Your feet: aside from when you put your shoes on every morning, you might not think much of them at all. Actually, though, feet are far more important than we give them credit for. They help us to get around with very little complaining, and they adapt to different terrain so that we can easily walk, run or stand in every location.
Feet aren’t only good for walking. They help your whole body to regulate optimum temperature, and reflexology professionals believe that they can improve functioning of the organs by treating the feet alone. Most importantly of all, when problems occur, your feet could be trying to tell you more than you might think. Several of the most common foot problems can often reveal signs of a more serious health problem that’s worth checking out. In this video I will show you what foot problems reveal about your health.
No 1 Cold feet
If you’re always complaining about cold feet then you might be suffering with more than just a chronic chill. Cold feet can be a sign of high blood pressure or heart disease. Studies have also linked smoking with cold feet, and the nerve damage caused by diabetes may lead to a lack of blood flow to feet and ankles.
No 2 Swelling of feet
It’s pretty normal to experience swollen feet every now and then. People commonly experience symptoms when they’ve been standing for long periods of time, exercised heavily, or spent time on an aeroplane. The problem, however, is when foot swelling does not reduce after several hours, or is a permanent occurrence. Swollen feet in the long run might be a sign of poor circulation, which is often a sign of medical conditions like kidney disorders, underactive thyroids or problems with the lymphatic system.
No 3 Foot pain
If you’re finding yourself ending the day with aching feet, you might be suffering from more than just soreness from a long day of standing up. Recurring, persistent pain in a certain part of your foot or ankle might be a sign that you’ve got a stress fracture, or one (or several) small breaks in the bone. Stress fractures are more easily caused than people think. Intense, high-impact exercise like running, circuit training and team sports can cause stress fractures, as can weakened bones due to osteoporosis.
No4 Clubbed toes
Clubbed toes refers to when the shape of the toes – and sometimes, the nails – changes noticeably. If you’re showing symptoms of clubbed toes, you might notice that your nails have rounded out at their tips, and are pointing more downwards, towards the floor. While clubbed toes may not be a sign of anything series, they could also be linked to an underlying cause, such as lung, heart and liver disease, as well as digestive issues and infections.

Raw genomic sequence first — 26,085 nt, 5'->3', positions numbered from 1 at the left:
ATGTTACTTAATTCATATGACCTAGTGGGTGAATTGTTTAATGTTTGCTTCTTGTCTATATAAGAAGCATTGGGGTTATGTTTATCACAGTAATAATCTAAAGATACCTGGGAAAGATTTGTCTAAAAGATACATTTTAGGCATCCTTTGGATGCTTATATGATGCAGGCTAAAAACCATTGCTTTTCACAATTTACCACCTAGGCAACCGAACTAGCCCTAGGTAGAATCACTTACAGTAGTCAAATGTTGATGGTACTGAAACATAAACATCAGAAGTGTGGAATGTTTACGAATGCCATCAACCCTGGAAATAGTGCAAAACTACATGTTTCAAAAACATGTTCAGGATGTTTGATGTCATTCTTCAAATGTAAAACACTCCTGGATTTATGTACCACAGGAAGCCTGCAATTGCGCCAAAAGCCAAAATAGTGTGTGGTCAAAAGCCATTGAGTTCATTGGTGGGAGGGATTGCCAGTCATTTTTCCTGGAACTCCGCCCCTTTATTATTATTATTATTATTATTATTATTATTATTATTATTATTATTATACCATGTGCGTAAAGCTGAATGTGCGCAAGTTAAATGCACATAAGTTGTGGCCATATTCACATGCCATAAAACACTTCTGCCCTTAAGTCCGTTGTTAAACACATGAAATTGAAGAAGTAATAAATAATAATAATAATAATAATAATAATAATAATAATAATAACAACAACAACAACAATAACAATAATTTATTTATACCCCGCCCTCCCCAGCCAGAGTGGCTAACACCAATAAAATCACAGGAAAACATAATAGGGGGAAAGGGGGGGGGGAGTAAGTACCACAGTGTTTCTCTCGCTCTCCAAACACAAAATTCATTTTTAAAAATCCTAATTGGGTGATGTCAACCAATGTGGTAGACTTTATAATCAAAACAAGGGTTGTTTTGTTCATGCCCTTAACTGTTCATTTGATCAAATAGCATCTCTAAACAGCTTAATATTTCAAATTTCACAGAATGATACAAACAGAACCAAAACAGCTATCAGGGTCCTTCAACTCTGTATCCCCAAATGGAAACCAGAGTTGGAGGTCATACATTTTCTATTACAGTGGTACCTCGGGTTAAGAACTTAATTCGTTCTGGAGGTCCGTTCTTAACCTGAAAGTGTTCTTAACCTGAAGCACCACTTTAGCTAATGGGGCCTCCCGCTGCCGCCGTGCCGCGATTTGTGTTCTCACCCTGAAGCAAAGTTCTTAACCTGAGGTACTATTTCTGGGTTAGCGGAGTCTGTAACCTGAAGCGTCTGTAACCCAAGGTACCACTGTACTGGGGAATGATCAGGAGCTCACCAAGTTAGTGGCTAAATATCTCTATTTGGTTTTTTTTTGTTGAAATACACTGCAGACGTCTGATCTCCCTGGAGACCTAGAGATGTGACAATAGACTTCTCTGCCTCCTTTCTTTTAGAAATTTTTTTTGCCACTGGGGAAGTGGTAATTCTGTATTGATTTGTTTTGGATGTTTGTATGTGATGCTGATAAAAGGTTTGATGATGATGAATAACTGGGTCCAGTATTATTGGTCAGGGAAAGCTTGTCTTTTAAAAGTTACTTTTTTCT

No5 Dark spots on the feet
If you’re thinking, who would get skin cancer on their feet? You’d be right to be cautious– skin cancer is usually associated with sun-worshippers who spend hours lying flat-out on a deckchair – but the truth is, it can affect anyone, and any part of the body. It’s always worth checking your feet for darkened moles that are irregular in shape, itchy, or bleeding, especially if they appear randomly and suddenly. Melanoma beneath the nail may show up as a dark spot that is less visible than a mole.
No6 Dragging your feet
We’ve all dragged our feet from time to time, whether from tiredness, silliness, or generally for no reason at all. If dragging your feet is something you notice you do often, though, it may actually be a sign that something isn’t right with your health. You might not even be aware that your feet have slightly lost sensation, which is usually caused by nerve damage linked to diabetes. This nerve damage may also be related to infection or vitamin deficiency, so get it checked out by a doctor for an accurate diagnosis.
No7 Painful sores that don’t heal
Experiencing any sort of injury that draws blood is hardly pleasant, but what’s even worse is when that injury won’t heal – seemingly ever. If you’ve got a sore that keeps re-opening without aggravation, you might be in danger of having diabetes. We know already that diabetes can impair sensation in the feet, and it can also prevent wounds from healing at a normal rate, which can lead to further issues like infection. Diabetes aside, a wound that doesn’t heal may also be linked to peripheral artery disease, which causes poor circulation to the hands and feet.
No8 Heel pain
Repeated heel pain might not be something worth ignoring – it could be a sign that you have a deeper issue that needs fixing. Plantar fasciitis is a common inflammation that’s caused by a number of factors, including arthritis, ill-fitting shoes, tendonitis, high-impact exercise and anything else that may put unnecessary pressure on the heel. If you’re struggling to put your full weight on your feet without heel pain, especially in the mornings, it may be a sign you’re experiencing plantar fasciitis.